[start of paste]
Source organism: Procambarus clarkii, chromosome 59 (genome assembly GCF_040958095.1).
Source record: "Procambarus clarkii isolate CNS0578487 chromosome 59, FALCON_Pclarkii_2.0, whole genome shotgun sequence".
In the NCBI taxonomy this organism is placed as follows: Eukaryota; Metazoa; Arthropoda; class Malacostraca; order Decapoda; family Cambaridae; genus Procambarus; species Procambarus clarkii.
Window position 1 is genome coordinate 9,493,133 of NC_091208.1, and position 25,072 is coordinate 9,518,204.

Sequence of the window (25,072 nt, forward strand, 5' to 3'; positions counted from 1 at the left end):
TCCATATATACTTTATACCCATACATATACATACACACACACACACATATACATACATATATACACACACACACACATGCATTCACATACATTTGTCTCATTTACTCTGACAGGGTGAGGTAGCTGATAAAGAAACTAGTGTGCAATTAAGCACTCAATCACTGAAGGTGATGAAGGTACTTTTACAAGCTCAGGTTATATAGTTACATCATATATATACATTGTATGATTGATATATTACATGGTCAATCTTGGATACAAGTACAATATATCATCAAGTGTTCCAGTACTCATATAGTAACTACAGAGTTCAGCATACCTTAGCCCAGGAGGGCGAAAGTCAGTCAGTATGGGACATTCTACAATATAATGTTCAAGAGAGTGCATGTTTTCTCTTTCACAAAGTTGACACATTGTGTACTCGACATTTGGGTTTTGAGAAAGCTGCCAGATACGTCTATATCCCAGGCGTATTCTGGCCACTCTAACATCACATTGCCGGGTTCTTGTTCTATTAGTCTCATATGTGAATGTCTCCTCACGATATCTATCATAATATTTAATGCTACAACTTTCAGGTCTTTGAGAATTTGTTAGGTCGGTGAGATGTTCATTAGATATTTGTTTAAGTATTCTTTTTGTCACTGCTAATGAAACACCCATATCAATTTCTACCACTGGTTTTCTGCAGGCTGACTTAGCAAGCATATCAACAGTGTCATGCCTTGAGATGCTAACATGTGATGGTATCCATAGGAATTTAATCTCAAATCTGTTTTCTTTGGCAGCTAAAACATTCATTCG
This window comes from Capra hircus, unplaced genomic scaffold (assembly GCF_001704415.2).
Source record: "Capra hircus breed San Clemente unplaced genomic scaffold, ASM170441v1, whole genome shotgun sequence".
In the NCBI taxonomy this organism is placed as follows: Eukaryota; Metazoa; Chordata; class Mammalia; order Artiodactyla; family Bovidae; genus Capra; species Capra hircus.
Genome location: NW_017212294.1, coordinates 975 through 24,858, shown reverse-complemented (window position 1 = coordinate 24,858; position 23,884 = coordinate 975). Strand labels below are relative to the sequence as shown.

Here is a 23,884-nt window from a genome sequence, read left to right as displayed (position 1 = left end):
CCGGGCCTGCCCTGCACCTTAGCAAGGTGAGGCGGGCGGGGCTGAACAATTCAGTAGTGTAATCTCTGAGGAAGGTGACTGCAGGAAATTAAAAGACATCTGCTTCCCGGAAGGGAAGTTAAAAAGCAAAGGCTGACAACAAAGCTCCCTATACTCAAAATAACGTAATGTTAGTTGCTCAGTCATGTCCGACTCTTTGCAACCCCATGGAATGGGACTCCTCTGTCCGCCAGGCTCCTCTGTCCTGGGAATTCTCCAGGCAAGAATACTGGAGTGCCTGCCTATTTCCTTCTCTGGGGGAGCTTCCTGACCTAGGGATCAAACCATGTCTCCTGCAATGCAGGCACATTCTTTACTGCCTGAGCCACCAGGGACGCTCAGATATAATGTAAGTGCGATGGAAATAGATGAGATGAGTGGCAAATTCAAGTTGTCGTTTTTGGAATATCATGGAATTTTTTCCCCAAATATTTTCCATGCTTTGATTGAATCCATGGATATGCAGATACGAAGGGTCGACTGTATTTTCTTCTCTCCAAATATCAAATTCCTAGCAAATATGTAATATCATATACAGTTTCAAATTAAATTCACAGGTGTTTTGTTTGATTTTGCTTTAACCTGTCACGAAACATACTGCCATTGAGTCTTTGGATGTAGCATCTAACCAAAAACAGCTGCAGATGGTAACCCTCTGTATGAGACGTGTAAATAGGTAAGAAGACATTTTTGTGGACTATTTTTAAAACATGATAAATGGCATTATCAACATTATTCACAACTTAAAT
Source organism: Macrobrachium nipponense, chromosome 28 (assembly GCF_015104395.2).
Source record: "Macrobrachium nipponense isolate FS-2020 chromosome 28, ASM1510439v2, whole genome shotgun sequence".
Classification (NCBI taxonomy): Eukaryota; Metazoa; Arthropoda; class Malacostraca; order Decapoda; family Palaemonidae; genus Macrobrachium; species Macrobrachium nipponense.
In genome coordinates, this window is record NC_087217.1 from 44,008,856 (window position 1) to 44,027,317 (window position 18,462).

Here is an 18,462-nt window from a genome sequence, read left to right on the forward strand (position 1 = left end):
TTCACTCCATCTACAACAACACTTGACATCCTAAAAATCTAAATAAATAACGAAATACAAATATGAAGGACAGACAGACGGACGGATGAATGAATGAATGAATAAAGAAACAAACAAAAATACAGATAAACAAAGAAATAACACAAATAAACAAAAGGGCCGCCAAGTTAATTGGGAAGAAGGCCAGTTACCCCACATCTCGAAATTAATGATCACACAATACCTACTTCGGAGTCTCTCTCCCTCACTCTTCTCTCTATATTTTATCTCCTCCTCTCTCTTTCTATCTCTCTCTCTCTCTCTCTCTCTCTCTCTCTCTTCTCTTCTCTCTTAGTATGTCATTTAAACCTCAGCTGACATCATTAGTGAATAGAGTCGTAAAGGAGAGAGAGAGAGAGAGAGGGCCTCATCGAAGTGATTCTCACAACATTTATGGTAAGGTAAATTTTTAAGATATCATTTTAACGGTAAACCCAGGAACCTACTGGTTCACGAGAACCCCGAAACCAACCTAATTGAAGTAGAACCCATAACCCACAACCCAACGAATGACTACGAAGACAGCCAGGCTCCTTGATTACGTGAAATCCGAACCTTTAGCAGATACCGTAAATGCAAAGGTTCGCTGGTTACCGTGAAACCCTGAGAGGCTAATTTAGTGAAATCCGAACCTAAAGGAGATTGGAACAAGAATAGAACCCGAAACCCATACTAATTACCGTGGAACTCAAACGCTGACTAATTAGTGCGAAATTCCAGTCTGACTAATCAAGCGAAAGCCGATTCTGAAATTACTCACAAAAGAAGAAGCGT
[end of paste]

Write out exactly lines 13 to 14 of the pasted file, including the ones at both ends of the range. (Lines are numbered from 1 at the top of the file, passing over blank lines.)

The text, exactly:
Source organism: Macrobrachium nipponense, chromosome 28 (assembly GCF_015104395.2).
Source record: "Macrobrachium nipponense isolate FS-2020 chromosome 28, ASM1510439v2, whole genome shotgun sequence".